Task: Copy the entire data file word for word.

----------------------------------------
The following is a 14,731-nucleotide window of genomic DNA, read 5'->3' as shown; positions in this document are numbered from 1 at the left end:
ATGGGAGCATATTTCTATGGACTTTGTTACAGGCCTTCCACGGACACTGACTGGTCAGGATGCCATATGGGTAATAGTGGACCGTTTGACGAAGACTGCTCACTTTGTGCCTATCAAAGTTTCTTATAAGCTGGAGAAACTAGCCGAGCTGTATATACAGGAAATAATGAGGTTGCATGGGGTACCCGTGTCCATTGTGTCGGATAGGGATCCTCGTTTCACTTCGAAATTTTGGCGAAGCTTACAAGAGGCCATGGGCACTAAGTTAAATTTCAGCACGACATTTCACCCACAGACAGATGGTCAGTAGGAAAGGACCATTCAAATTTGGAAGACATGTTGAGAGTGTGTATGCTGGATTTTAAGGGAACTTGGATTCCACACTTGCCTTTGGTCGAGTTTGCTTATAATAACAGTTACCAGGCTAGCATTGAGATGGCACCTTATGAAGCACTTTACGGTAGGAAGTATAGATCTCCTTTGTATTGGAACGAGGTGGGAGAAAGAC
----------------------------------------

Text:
The following is a 14,731-nucleotide window of genomic DNA, read 5'->3' as shown; positions in this document are numbered from 1 at the left end:
ATGGGAGCATATTTCTATGGACTTTGTTACAGGCCTTCCACGGACACTGACTGGTCAGGATGCCATATGGGTAATAGTGGACCGTTTGACGAAGACTGCTCACTTTGTGCCTATCAAAGTTTCTTATAAGCTGGAGAAACTAGCCGAGCTGTATATACAGGAAATAATGAGGTTGCATGGGGTACCCGTGTCCATTGTGTCGGATAGGGATCCTCGTTTCACTTCGAAATTTTGGCGAAGCTTACAAGAGGCCATGGGCACTAAGTTAAATTTCAGCACGACATTTCACCCACAGACAGATGGTCAGTAGGAAAGGACCATTCAAATTTGGAAGACATGTTGAGAGTGTGTATGCTGGATTTTAAGGGAACTTGGATTCCACACTTGCCTTTGGTCGAGTTTGCTTATAATAACAGTTACCAGGCTAGCATTGAGATGGCACCTTATGAAGCACTTTACGGTAGGAAGTATAGATCTCCTTTGTATTGGAACGAGGTGGGAGAAAGAC